Toronto mayor, as volunteer football coach, made players roll in geese droppings, school board papers allege
TORONTO — Toronto Mayor Rob Ford once made players on a high school football team roll in geese droppings, according to newly released documents.
The scandal-plagued mayor was fired by a Toronto Catholic school last year as a volunteer coach because he made disparaging remarks to a TV network about parents and their children.
The documents from Toronto's Catholic School Board emerge as Ford seeks re-election on Oct. 27. His brother and campaign manager, Doug Ford, called the documents “fictitious rumors and allegations.”
The documents also allege the mayor showed up intoxicated for a Don Bosco team practice just before a city championship two years ago. John Royiwsky, a teacher-coach, reports in the documents that after the game in October 2012 Ford “made the players roll in goose scat” while berating them.
Ford returned to work on June 30 after a two-month rehab stint for drug and alcohol abuse. After months of denials, he acknowledged using crack in a “drunken stupor.”
The documents were released on Thursday through a freedom of information request from Canadian media.
Asked why Ford wasn't fired earlier, Toronto Catholic District School Board spokesman John Yan said the incidents came to light only after the board began a review of Ford after his television comments.
Ford characterized the parents as not caring about their kids. He said that the students were involved in gangs and guns, and that if it weren't for him, they would be in jail.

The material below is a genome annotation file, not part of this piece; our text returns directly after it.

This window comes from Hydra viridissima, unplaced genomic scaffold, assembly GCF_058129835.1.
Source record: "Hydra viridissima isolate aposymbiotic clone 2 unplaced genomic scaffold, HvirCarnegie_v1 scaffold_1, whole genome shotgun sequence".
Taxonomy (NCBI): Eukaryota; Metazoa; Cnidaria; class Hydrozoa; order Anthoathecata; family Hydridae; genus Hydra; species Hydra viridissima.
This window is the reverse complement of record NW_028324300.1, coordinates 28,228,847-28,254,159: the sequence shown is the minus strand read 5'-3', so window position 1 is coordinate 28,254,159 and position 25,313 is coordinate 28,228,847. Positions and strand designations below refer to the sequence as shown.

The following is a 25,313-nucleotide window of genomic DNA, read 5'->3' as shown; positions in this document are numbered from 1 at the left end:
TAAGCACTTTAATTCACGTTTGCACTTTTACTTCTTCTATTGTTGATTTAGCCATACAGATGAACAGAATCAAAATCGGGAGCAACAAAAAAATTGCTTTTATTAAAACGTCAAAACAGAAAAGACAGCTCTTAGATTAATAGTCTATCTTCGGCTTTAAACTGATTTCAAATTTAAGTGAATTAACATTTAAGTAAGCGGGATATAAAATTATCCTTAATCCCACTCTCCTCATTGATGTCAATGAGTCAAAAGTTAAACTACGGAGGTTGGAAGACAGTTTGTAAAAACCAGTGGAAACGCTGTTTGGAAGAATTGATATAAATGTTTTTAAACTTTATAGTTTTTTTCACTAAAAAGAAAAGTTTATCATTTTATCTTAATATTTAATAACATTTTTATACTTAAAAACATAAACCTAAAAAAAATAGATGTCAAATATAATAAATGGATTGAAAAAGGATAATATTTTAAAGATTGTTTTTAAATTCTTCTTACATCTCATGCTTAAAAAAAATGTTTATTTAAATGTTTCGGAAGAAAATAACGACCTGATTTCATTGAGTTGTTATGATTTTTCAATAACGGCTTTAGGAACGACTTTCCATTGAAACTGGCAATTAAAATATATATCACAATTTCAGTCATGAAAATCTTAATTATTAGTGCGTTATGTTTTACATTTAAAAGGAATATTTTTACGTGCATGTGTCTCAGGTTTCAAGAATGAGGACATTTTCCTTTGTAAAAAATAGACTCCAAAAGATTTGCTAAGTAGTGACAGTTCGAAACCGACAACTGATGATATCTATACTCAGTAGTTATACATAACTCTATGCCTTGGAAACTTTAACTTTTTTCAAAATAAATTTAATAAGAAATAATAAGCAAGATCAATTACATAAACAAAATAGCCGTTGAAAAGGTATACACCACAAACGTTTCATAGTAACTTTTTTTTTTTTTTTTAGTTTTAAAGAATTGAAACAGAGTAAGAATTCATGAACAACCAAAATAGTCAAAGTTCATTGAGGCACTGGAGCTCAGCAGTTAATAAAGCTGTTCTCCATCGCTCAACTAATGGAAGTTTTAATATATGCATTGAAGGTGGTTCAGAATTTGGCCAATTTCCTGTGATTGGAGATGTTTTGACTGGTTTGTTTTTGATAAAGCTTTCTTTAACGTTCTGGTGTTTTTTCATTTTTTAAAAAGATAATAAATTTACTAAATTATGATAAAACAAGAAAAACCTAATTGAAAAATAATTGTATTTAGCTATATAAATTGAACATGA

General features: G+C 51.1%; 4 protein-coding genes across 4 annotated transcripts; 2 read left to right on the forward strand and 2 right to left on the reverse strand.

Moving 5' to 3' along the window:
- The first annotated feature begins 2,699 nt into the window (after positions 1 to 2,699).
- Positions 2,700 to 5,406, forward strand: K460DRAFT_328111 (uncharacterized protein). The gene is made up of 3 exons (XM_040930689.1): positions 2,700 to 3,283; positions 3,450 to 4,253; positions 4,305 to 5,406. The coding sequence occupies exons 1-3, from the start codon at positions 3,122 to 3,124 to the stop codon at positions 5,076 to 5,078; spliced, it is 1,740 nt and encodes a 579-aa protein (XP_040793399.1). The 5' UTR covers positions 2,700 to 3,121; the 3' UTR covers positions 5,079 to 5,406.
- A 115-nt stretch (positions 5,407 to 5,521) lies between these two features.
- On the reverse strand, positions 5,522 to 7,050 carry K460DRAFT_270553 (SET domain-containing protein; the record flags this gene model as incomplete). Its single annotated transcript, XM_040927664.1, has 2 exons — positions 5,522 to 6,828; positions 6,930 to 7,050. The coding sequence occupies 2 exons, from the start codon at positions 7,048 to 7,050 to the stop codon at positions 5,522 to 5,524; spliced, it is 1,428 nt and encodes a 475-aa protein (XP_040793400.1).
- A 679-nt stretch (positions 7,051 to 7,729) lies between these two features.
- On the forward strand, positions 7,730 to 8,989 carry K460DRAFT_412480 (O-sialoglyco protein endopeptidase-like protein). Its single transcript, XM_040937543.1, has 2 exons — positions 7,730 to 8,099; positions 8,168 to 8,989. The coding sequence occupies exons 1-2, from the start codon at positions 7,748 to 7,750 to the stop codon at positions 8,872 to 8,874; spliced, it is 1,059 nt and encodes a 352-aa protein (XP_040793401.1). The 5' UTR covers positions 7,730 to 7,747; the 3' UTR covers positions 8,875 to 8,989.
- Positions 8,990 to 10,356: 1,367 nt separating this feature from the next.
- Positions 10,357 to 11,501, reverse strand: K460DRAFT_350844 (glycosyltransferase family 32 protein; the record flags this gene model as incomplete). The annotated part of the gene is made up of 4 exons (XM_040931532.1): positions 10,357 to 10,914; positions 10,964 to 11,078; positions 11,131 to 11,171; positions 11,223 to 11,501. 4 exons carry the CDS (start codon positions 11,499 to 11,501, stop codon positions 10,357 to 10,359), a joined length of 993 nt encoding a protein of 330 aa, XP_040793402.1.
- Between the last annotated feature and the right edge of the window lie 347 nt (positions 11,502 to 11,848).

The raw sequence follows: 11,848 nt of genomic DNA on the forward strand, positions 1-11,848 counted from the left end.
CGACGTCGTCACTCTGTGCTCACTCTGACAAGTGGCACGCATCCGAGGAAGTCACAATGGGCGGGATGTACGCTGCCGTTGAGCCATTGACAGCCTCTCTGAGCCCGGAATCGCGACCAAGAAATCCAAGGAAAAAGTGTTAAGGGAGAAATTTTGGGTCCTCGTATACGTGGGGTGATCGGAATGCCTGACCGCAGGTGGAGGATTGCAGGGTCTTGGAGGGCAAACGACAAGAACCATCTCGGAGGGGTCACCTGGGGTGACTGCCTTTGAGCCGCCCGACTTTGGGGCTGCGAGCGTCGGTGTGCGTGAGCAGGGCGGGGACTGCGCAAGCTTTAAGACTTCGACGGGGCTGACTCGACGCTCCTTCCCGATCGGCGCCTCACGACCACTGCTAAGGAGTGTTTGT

Show commenting policy
TribLive commenting policy
You are solely responsible for your comments and by using TribLive.com you agree to our Terms of Service.
We moderate comments. Our goal is to provide substantive commentary for a general readership. By screening submissions, we provide a space where readers can share intelligent and informed commentary that enhances the quality of our news and information.
While most comments will be posted if they are on-topic and not abusive, moderating decisions are subjective. We will make them as carefully and consistently as we can. Because of the volume of reader comments, we cannot review individual moderation decisions with readers.
We value thoughtful comments representing a range of views that make their point quickly and politely. We make an effort to protect discussions from repeated comments either by the same reader or different readers.
We follow the same standards for taste as the daily newspaper. A few things we won't tolerate: personal attacks, obscenity, vulgarity, profanity (including expletives and letters followed by dashes), commercial promotion, impersonations, incoherence, proselytizing and SHOUTING. Don't include URLs to Web sites.
We do not edit comments. They are either approved or deleted. We reserve the right to edit a comment that is quoted or excerpted in an article. In this case, we may fix spelling and punctuation.
We welcome strong opinions and criticism of our work, but we don't want comments to become bogged down with discussions of our policies and we will moderate accordingly.
We appreciate it when readers and people quoted in articles or blog posts point out errors of fact or emphasis and will investigate all assertions. But these suggestions should be sent via e-mail. To avoid distracting other readers, we won't publish comments that suggest a correction. Instead, corrections will be made in a blog post or in an article.
- Greece gets one more breath from EU
- Russia: Don’t let selfie kill you
- Nuke talks push past extended deadline
- Afghan delegation to meet Taliban
- Marijuana reform advances in Chile
- British pause for decade of pain that begun with country’s worst terror attack
- EU awaits Greek plan for bailout
- Pakistani military says it achieved major victory over Islamist terrorists
- Iraqi fighter jet drops bomb over Baghdad, kills 12 people
- Bombs at mosque, restaurant in central Nigerian city kill 44
- Egypt proposes anti-terrorism measures in response to attacks by Islamist militants